The four candidates who are vying for two seats on the Newhall County Water Board faced off Saturday in a forum hosted by KHTS AM-1220, SCVTV, The Signal and COC Cougar News.
The forum will be televised beginning this week and will run through the Nov. 3 election on SCVTV (Time Warner Channel 20, AT&T U-verse 99, and online 24/7 at SCVTV.com).
The forum was held at the SCVTV studio in Newhall and a panel of Santa Clarita Valley journalists asked each of the candidates questions.
Leon Worden, president and CEO of SCVTV, moderated the forum. He kicked it off by allowing each of the candidates a 90 second opening statement.
First was current board member Lynne Plambeck, who has been a member of the district since 1996.
Plambeck opened with explaining her concern for water pollution from contaminated sources, such as the Whittaker Bermite property and her fight against it inside the district.
Next was Jeff Ford who talked about his past experience as a member of the Castaic Lake Water Agency, an employee of L.A. Department of Water and Power and Metropolitan Water District. He has also been involved with environmental and water resource planning.
Don Cruikshank, owner of AV Equipment Rental, followed detailing his history as a long time business owner and resident of Santa Clarita Valley. His goal is to bring sensible and controlled growth to the district, he said.
Dan Mortensen, another current sitting board member, finished the opening statements by explaining his record at the district.
Mortensen claimed that since he joined in 2008, the district has revamped the way it does business, where the district is almost debt free and plans to be by 2018, Mortensen said.
The candidates were then asked questions, which included topics such as how they, as candidates, expect customers to conserve water when there is new development plans using water.
“The allotment to the new developments going on in the Santa Clarita Valley, which doesn’t have a lot to do with the NCWD, but has a lot to do with the outlying areas,” Cruikshank said.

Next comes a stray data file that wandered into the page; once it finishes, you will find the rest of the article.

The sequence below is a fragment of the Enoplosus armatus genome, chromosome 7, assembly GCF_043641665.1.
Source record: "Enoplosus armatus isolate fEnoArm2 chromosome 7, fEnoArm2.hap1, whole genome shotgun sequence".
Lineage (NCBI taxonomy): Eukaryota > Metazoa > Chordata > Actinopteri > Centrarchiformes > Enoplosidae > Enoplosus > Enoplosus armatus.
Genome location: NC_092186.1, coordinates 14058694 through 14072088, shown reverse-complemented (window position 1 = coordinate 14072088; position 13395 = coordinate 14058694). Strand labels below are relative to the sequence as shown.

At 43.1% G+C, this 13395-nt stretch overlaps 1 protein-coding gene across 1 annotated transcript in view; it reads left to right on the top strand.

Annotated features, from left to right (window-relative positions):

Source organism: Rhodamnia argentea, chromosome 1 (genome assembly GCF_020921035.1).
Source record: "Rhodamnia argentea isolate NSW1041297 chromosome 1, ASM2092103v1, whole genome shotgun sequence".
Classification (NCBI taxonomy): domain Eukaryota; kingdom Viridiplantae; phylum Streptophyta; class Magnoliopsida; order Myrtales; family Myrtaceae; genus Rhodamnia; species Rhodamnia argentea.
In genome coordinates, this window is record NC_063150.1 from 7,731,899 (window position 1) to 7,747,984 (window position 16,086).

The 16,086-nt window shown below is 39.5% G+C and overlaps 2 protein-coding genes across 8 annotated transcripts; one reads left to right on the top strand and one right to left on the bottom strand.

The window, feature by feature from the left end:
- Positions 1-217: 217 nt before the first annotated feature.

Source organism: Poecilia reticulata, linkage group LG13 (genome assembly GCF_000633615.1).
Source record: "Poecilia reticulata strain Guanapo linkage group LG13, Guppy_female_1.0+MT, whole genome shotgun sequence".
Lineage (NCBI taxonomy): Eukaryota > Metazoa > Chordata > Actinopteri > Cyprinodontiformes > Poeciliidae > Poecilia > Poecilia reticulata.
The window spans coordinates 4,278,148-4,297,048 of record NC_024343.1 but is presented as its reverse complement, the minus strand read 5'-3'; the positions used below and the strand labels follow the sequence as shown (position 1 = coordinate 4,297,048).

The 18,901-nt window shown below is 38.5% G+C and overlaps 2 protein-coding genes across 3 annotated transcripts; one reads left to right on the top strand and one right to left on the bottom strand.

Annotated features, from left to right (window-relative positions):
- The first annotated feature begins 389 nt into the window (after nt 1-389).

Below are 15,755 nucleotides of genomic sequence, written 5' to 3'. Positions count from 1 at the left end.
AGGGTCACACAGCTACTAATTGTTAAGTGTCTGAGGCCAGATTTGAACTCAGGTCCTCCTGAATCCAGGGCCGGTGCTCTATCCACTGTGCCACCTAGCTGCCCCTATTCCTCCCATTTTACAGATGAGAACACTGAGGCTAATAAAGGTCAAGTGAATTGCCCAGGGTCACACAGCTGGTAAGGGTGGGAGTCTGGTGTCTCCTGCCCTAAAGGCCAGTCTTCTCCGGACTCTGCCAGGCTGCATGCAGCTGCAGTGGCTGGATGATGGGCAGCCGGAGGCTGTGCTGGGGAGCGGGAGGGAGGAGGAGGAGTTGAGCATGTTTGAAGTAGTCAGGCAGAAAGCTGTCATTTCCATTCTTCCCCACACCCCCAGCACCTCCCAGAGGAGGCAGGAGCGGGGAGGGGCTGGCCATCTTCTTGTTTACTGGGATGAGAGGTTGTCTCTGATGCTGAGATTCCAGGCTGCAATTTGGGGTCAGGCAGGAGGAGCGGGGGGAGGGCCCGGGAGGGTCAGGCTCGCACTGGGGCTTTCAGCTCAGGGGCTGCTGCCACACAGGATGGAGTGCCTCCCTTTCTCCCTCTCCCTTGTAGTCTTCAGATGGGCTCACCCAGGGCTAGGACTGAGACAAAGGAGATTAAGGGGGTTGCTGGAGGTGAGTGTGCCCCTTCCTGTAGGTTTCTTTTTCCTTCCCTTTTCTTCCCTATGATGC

There is options that the NCWD has, such as buying water supply from agriculture sources and water banking, said Mortensen.
“The governor said, everybody with a ‘meat cleaver’ approach, will conserve 25 percent or you’ll receive huge fines,” Mortensen said. “However it is not necessary for us to do so.”
“I don’t support approving new development and, in fact, our urban water management plan doesn’t either,” Plambeck said. “It says when a water emergency is declared, that we suggest to the city and county that they consider delaying housing.”
Ford explained that the development plans were part of a long term plan, which is changed every five years and makes adjustments for short term needs. Though when it is next updated, Ford believes that it will have tighter constraints due to the drought.
The candidates were also given a chance to ask each other questions,
Plambeck simply asked Ford why he was running for the office.
Ford responded by telling Plambeck that after one district filed lawsuits against the others in Santa Clarita, there is animosity between them and he wishes to build cooperation between all the districts in Santa Clarita.
Ford asked Mortensen why, when the district was asked to annex some areas and de-annex others, why the de-annexing didn’t happen.
Mortensen explained that the district has the ability to assess what agency is best to serve that area, and if the area was better serviced by another agency, NCWD would let them.
Cruikshank asked Plambeck, “over the past 10 or 15 years you’ve been involved with several activist groups in the valley. Those activists brought up lawsuits against Castaic Lake Water Agency, is your motivation to file those lawsuits strictly for the purposes of anti-growth.”
Plambeck responded to both explaining that she was not responsible for the lawsuits directly and also responded to a “hit piece” that was sent out against her on her website.
The NCWD election will be held on Nov. 3, 2015 for areas that are serviced by NCWD.
| Skylar Barti